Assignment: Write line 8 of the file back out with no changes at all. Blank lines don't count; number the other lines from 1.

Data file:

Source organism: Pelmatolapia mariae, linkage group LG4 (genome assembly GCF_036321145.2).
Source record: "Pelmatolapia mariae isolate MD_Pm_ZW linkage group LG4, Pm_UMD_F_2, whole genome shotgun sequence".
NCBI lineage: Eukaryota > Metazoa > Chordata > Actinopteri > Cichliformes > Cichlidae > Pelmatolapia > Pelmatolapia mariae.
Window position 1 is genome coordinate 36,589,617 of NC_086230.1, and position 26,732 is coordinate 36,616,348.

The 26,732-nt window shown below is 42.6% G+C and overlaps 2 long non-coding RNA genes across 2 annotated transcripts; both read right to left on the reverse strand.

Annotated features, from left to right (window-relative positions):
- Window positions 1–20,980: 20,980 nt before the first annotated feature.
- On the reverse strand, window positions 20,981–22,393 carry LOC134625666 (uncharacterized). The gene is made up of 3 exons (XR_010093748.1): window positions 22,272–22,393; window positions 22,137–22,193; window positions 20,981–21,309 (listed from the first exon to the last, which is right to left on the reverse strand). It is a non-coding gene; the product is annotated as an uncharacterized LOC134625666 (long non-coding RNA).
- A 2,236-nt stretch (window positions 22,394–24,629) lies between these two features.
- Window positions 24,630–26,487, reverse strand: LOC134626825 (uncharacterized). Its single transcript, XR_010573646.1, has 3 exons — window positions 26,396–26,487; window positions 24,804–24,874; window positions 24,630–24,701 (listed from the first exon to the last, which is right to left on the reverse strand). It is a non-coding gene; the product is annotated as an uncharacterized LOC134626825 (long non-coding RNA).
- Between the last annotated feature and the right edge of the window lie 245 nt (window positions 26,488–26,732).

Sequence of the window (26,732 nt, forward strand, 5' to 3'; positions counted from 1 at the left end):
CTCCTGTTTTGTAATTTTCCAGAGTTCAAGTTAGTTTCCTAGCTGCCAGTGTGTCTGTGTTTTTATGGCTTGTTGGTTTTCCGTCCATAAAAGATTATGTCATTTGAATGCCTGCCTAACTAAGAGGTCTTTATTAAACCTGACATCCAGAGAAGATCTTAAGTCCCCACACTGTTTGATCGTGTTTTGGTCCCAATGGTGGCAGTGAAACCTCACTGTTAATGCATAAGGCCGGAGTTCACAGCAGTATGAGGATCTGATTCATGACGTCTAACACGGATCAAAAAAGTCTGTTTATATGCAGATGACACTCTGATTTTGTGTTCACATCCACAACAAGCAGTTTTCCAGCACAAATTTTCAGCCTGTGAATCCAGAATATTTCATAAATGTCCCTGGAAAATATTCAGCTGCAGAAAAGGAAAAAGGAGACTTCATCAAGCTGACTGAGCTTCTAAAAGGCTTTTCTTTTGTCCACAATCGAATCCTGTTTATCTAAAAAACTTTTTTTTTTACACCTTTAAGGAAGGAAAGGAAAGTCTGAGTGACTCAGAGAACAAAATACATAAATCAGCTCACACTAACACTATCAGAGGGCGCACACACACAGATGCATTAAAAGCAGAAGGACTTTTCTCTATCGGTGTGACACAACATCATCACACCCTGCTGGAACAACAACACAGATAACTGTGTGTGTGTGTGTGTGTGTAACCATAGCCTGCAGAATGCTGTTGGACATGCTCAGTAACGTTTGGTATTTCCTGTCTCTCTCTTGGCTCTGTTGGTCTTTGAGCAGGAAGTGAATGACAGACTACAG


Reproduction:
- On the reverse strand, window positions 20,981–22,393 carry LOC134625666 (uncharacterized). The gene is made up of 3 exons (XR_010093748.1): window positions 22,272–22,393; window positions 22,137–22,193; window positions 20,981–21,309 (listed from the first exon to the last, which is right to left on the reverse strand). It is a non-coding gene; the product is annotated as an uncharacterized LOC134625666 (long non-coding RNA).